Computer Science major earns Upsilon Pi Epsilon scholarship

Louisiana Tech University Computer Science junior Andrew Casey Maurice has earned a $1,000 scholarship from the Upsilon Pi Epsilon International Honor Society for the Computing and Information Disciplines.

The scholarships are awarded to students who show significant contributions to their Upsilon Pi Epsilon (UPE) chapters and who indicate commitment to careers in computing disciplines.

Dr. Benjamin Drozdenko, assistant professor of cyber engineering and faculty advisor for the Louisiana Tech UPE chapter, says that Maurice has also been active both on and off campus as a member of the Tech chapter of the Association for Computing Machinery, as a participant in interuniversity tournaments with the eSports Club, andas a development intern at Yellow Card Financial Services in Atlanta, Georgia, where he built on his classroom experiences with Louisiana Tech.

“Andrew is an outstanding student and computer scientist. He spent his summer working on various front-end development projects for Yellow Card Financial Services. Through training and assigned projects, he designed software using vanilla HTML, CSS, and JavaScript, and other development tools such as Vue.js and npm and utilized platforms such as Github, Notion, and Slack to communicate with his development team and efficiently keep records of progress online.”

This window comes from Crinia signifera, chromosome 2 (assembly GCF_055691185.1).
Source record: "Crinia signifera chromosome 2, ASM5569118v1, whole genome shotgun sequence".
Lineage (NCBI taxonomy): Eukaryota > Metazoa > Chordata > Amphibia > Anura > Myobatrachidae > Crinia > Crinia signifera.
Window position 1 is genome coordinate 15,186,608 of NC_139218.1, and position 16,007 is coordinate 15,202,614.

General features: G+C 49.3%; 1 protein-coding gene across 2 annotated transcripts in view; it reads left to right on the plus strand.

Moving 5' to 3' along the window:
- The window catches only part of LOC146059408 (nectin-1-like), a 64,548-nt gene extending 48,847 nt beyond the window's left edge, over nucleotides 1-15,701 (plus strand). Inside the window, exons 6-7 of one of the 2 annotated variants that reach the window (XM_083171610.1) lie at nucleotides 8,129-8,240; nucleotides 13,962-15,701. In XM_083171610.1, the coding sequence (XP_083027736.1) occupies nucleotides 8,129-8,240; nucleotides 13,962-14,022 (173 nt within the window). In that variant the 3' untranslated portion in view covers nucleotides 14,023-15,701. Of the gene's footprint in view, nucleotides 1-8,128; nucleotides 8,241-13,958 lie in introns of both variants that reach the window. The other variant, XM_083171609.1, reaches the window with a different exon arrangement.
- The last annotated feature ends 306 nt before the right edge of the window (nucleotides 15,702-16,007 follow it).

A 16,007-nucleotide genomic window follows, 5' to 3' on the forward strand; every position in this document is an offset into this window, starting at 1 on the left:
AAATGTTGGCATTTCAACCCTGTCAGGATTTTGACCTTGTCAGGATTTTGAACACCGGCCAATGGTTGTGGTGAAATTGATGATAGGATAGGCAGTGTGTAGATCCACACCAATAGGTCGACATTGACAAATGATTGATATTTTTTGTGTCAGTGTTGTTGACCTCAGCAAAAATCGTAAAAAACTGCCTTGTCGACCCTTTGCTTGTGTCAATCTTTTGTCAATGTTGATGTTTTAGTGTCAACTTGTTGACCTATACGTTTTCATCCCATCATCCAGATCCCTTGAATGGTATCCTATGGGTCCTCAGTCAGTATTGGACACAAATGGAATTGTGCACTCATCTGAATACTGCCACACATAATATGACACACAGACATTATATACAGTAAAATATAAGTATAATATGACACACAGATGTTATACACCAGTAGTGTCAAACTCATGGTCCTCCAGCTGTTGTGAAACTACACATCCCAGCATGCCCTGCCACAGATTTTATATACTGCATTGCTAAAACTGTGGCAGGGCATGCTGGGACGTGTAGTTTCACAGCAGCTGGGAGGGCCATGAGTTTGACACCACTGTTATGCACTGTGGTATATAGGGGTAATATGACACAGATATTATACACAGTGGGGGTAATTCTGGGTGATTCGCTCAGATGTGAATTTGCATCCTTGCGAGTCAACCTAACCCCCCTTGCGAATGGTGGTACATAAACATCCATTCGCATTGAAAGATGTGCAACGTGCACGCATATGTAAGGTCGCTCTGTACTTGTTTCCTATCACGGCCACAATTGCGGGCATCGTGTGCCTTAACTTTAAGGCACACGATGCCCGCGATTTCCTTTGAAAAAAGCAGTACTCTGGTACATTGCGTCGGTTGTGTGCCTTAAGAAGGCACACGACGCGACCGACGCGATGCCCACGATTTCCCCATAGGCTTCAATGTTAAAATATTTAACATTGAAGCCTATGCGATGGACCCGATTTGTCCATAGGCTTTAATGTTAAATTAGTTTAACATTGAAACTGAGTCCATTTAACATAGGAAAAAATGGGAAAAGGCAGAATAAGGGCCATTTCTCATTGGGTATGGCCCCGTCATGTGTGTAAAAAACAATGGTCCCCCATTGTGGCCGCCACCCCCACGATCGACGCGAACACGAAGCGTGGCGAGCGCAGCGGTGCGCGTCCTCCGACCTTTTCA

“I am grateful to UPE for selecting me as as a scholarship recipient and to the great Louisiana Tech computer science professors and my fellow students that helped me earn the scholarship,” Maurice added. “I also want to thank the great people at Yellow Card Financial, LLC, where I am learning even more through my internship. I plan to use the scholarship funds to finish my degree in computer science with minors in accounting and secondary education.”

Upsilon Pi Epsilon was founded in 1967 for students, faculty and computing professionals who exhibit superior scholastic and professional achievement in the computing and information disciplines. There are more than 290 chapters in colleges and universities around the world.